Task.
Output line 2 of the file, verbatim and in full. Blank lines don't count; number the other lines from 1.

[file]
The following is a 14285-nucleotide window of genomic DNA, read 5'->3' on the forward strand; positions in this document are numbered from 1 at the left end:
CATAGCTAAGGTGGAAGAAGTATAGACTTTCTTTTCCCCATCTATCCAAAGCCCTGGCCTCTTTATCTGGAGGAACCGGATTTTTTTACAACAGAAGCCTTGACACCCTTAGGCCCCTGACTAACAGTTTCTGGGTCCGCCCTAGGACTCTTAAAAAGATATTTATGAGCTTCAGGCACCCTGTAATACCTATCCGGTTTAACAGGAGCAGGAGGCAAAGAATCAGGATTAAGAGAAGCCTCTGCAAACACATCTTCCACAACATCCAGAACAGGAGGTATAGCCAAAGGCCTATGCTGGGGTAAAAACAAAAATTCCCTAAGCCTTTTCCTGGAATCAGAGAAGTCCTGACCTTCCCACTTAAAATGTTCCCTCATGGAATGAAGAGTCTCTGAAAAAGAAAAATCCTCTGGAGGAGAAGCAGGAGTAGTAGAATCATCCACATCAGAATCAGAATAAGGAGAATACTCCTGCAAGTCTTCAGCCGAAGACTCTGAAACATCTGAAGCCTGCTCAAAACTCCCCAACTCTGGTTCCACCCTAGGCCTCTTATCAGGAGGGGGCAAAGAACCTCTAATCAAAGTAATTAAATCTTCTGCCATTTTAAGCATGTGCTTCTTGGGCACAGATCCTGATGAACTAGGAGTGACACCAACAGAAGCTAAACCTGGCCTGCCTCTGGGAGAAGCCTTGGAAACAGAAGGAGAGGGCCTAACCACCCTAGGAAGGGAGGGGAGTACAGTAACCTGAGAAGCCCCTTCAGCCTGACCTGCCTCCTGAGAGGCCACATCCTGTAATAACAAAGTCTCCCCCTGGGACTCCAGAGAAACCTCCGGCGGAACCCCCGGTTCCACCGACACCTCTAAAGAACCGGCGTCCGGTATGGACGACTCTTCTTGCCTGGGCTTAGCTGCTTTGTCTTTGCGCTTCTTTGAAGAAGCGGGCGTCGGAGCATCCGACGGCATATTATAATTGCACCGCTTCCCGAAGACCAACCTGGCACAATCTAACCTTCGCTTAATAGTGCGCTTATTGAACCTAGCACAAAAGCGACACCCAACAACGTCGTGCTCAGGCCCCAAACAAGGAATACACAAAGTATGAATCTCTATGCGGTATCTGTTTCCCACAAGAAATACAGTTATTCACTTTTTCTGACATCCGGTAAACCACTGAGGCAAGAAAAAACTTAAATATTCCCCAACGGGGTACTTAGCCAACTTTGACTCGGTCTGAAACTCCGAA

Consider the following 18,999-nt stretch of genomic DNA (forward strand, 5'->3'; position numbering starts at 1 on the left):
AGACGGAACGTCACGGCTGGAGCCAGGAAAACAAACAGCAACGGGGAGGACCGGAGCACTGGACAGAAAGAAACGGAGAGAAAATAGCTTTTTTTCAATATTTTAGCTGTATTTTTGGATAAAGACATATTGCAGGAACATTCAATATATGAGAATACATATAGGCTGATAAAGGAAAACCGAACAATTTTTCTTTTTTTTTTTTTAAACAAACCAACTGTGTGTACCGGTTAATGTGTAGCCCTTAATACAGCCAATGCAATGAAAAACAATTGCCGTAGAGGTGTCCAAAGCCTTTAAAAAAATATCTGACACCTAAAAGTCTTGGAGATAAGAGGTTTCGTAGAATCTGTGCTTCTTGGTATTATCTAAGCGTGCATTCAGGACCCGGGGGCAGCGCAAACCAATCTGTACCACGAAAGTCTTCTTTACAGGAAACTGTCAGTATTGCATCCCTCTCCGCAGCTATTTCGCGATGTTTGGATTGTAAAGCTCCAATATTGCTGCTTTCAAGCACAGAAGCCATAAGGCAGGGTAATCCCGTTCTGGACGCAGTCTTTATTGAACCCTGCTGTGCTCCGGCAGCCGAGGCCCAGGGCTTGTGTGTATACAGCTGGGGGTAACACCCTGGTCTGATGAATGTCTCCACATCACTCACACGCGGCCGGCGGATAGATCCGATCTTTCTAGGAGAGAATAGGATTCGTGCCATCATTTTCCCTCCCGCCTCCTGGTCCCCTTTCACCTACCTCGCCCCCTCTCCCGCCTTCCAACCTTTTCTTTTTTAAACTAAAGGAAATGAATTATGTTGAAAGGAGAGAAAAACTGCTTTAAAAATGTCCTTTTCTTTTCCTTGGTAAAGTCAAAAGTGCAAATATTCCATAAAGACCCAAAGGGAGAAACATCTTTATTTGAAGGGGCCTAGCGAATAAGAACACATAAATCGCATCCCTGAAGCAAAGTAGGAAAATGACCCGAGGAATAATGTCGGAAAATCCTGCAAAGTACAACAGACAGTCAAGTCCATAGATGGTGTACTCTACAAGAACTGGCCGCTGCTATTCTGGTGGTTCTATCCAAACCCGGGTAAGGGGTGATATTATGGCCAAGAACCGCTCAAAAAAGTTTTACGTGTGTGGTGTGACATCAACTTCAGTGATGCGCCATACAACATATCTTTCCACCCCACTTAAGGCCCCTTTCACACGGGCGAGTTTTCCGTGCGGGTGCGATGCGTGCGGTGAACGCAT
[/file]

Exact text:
CATAGCTAAGGTGGAAGAAGTATAGACTTTCTTTTCCCCATCTATCCAAAGCCCTGGCCTCTTTATCTGGAGGAACCGGATTTTTTTACAACAGAAGCCTTGACACCCTTAGGCCCCTGACTAACAGTTTCTGGGTCCGCCCTAGGACTCTTAAAAAGATATTTATGAGCTTCAGGCACCCTGTAATACCTATCCGGTTTAACAGGAGCAGGAGGCAAAGAATCAGGATTAAGAGAAGCCTCTGCAAACACATCTTCCACAACATCCAGAACAGGAGGTATAGCCAAAGGCCTATGCTGGGGTAAAAACAAAAATTCCCTAAGCCTTTTCCTGGAATCAGAGAAGTCCTGACCTTCCCACTTAAAATGTTCCCTCATGGAATGAAGAGTCTCTGAAAAAGAAAAATCCTCTGGAGGAGAAGCAGGAGTAGTAGAATCATCCACATCAGAATCAGAATAAGGAGAATACTCCTGCAAGTCTTCAGCCGAAGACTCTGAAACATCTGAAGCCTGCTCAAAACTCCCCAACTCTGGTTCCACCCTAGGCCTCTTATCAGGAGGGGGCAAAGAACCTCTAATCAAAGTAATTAAATCTTCTGCCATTTTAAGCATGTGCTTCTTGGGCACAGATCCTGATGAACTAGGAGTGACACCAACAGAAGCTAAACCTGGCCTGCCTCTGGGAGAAGCCTTGGAAACAGAAGGAGAGGGCCTAACCACCCTAGGAAGGGAGGGGAGTACAGTAACCTGAGAAGCCCCTTCAGCCTGACCTGCCTCCTGAGAGGCCACATCCTGTAATAACAAAGTCTCCCCCTGGGACTCCAGAGAAACCTCCGGCGGAACCCCCGGTTCCACCGACACCTCTAAAGAACCGGCGTCCGGTATGGACGACTCTTCTTGCCTGGGCTTAGCTGCTTTGTCTTTGCGCTTCTTTGAAGAAGCGGGCGTCGGAGCATCCGACGGCATATTATAATTGCACCGCTTCCCGAAGACCAACCTGGCACAATCTAACCTTCGCTTAATAGTGCGCTTATTGAACCTAGCACAAAAGCGACACCCAACAACGTCGTGCTCAGGCCCCAAACAAGGAATACACAAAGTATGAATCTCTATGCGGTATCTGTTTCCCACAAGAAATACAGTTATTCACTTTTTCTGACATCCGGTAAACCACTGAGGCAAGAAAAAACTTAAATATTCCCCAACGGGGTACTTAGCCAACTTTGACTCGGTCTGAAACTCCGAA